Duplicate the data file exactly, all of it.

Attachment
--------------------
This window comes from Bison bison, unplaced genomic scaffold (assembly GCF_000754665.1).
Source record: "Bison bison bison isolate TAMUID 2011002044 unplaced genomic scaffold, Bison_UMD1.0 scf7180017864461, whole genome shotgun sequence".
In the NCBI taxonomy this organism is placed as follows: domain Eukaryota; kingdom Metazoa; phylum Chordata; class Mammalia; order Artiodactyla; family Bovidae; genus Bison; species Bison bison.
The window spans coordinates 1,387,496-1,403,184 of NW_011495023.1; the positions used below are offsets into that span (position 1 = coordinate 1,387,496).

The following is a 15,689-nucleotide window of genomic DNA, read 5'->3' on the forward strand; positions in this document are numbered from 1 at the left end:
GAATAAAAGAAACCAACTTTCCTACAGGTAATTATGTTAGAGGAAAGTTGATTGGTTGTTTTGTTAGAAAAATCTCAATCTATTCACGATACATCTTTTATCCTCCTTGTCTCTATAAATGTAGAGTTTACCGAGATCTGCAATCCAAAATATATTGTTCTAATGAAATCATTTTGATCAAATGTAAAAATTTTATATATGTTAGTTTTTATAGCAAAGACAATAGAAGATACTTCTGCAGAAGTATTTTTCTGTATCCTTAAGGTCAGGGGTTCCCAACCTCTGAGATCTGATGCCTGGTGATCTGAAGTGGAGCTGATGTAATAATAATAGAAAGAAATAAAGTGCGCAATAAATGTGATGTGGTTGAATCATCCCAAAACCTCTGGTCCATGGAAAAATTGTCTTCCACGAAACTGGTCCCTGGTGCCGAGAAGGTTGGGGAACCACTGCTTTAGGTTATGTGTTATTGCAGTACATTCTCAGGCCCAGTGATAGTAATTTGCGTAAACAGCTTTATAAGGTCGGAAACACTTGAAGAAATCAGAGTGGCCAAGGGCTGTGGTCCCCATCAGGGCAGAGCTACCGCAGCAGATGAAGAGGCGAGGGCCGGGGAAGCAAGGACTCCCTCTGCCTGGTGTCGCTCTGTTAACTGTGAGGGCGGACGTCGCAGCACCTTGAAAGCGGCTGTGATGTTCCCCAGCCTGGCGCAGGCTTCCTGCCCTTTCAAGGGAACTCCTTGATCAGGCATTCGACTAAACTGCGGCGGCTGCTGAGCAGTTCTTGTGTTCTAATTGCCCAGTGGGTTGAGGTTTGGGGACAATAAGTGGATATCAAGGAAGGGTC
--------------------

This window comes from Bison bison, unplaced genomic scaffold (assembly GCF_000754665.1).
Source record: "Bison bison bison isolate TAMUID 2011002044 unplaced genomic scaffold, Bison_UMD1.0 scf7180017864461, whole genome shotgun sequence".
In the NCBI taxonomy this organism is placed as follows: domain Eukaryota; kingdom Metazoa; phylum Chordata; class Mammalia; order Artiodactyla; family Bovidae; genus Bison; species Bison bison.
The window spans coordinates 1,387,496-1,403,184 of NW_011495023.1; the positions used below are offsets into that span (position 1 = coordinate 1,387,496).

The following is a 15,689-nucleotide window of genomic DNA, read 5'->3' on the forward strand; positions in this document are numbered from 1 at the left end:
GAATAAAAGAAACCAACTTTCCTACAGGTAATTATGTTAGAGGAAAGTTGATTGGTTGTTTTGTTAGAAAAATCTCAATCTATTCACGATACATCTTTTATCCTCCTTGTCTCTATAAATGTAGAGTTTACCGAGATCTGCAATCCAAAATATATTGTTCTAATGAAATCATTTTGATCAAATGTAAAAATTTTATATATGTTAGTTTTTATAGCAAAGACAATAGAAGATACTTCTGCAGAAGTATTTTTCTGTATCCTTAAGGTCAGGGGTTCCCAACCTCTGAGATCTGATGCCTGGTGATCTGAAGTGGAGCTGATGTAATAATAATAGAAAGAAATAAAGTGCGCAATAAATGTGATGTGGTTGAATCATCCCAAAACCTCTGGTCCATGGAAAAATTGTCTTCCACGAAACTGGTCCCTGGTGCCGAGAAGGTTGGGGAACCACTGCTTTAGGTTATGTGTTATTGCAGTACATTCTCAGGCCCAGTGATAGTAATTTGCGTAAACAGCTTTATAAGGTCGGAAACACTTGAAGAAATCAGAGTGGCCAAGGGCTGTGGTCCCCATCAGGGCAGAGCTACCGCAGCAGATGAAGAGGCGAGGGCCGGGGAAGCAAGGACTCCCTCTGCCTGGTGTCGCTCTGTTAACTGTGAGGGCGGACGTCGCAGCACCTTGAAAGCGGCTGTGATGTTCCCCAGCCTGGCGCAGGCTTCCTGCCCTTTCAAGGGAACTCCTTGATCAGGCATTCGACTAAACTGCGGCGGCTGCTGAGCAGTTCTTGTGTTCTAATTGCCCAGTGGGTTGAGGTTTGGGGACAATAAGTGGATATCAAGGAAGGGTC